I have almost 8 years commercial experience, and I've been working for my current company for 2-3 years now. My problem is I don't feel like I'm doing any work at all.

For a whole year I was working with a team from a different office on a project, last month due to financial issues, the other office was shut and project was put on hold. Since then, most of the stuff I did was just small patches, no more than 10 lines of code.

When I picked a couple tasks from the list from the project which I was working on before, my team leader told me there are more important things to do. Since then, I'm spending more time asking him what I can do than actually doing any job. Given that everyone else in the office is busy with something, and I don't have anything to do for hours makes me feel bad and useless.

How I should handle this situation?

  • 2
    google exactly this "workplace.stackexchange.com not enough work" to see a huge number of such questions – Fattie Feb 16 '19 at 21:43
  • @Fattie I did, main advise was to talk to manager, which i'm doing every day asking about tasks. – user99904 Feb 16 '19 at 22:19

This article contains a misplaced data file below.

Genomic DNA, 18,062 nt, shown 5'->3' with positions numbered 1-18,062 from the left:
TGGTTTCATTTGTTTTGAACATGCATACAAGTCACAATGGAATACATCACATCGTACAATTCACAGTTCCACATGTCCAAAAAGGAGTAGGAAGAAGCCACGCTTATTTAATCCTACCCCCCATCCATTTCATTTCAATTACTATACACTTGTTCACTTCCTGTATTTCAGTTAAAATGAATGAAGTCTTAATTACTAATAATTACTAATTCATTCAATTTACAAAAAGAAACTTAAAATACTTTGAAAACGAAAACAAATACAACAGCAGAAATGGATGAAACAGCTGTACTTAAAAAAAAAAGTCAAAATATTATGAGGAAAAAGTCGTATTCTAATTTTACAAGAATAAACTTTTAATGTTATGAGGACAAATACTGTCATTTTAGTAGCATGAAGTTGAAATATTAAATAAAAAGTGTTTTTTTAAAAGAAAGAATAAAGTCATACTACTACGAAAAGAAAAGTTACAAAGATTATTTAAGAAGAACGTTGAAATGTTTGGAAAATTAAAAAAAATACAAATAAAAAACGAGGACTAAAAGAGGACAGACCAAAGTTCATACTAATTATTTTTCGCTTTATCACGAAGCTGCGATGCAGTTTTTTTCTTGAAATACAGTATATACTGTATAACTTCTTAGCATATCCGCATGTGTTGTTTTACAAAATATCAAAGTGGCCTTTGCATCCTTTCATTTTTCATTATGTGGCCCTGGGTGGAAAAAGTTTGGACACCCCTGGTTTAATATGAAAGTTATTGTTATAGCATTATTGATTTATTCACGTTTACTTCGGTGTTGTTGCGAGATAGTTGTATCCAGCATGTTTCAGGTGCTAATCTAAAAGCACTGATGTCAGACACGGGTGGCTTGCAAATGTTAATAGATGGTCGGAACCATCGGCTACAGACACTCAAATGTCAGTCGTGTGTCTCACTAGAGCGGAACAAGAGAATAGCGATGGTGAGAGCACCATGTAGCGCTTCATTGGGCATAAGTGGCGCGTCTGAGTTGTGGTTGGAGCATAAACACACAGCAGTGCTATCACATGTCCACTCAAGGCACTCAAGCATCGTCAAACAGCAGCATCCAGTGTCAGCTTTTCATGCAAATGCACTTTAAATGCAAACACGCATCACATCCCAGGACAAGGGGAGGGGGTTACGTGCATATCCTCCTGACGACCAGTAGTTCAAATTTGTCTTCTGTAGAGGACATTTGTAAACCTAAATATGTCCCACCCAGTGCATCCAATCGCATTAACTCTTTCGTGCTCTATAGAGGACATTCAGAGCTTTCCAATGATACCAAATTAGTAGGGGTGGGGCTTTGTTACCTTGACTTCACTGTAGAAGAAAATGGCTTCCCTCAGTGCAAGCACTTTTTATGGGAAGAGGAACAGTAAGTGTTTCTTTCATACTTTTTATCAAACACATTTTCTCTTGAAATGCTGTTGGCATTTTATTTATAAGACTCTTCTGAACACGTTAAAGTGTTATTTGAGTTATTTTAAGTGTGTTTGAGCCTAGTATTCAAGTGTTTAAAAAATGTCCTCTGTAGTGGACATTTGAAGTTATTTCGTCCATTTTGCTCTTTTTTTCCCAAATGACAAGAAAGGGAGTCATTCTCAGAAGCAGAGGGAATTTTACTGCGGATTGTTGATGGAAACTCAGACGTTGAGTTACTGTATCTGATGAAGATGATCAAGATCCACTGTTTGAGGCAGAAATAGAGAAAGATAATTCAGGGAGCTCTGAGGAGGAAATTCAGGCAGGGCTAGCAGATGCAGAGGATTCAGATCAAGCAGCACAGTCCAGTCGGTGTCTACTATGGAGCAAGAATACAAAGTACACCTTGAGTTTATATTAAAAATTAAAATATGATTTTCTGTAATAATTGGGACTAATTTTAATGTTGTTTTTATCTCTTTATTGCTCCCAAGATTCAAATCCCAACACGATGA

• Could you ask around the busy people to find out if there is anything you can help with? – Patricia Shanahan Feb 17 '19 at 2:00

Since the main advise you took away from the other questions and answers was to talk to your boss and you’ve already done that with little success, my advice is to start practicing your skills, learning new skills, and polishing your resume. You said the other branch closed due to finances; yours might be next. Preparing for that is the most practical approach to the “down time”. Improving yourself is never a bad idea; not for your current employer nor possible future employers.


TL;DR : Learn to be a better professional in your current job by reading and practising when you have nothing to do.

To add from @UnhandledExcepScan, if you value your job, I think the best thing to do is to use your down time to read and practice every little thing that can be linked to your job.

Right now, you have almost no work, but trust me, it can change quite quickly. Your manager's boss may also stumble upon the fact that you are not producing a lot of work, and manager have the bad habit of shifting the blame to the employee to save their job.

Working on things that can improve your work and your knowledge is beneficial because it gives you something to tell your boss if he ever asks you.

You should always be ready to explain waht you have done the past few weeks, days or months should you be asked by your boss.

And obviously, it's also very good for you to try and learn new things, because it makes you a greater asset for this job and the next!

Not the answer you're looking for? Browse other questions tagged .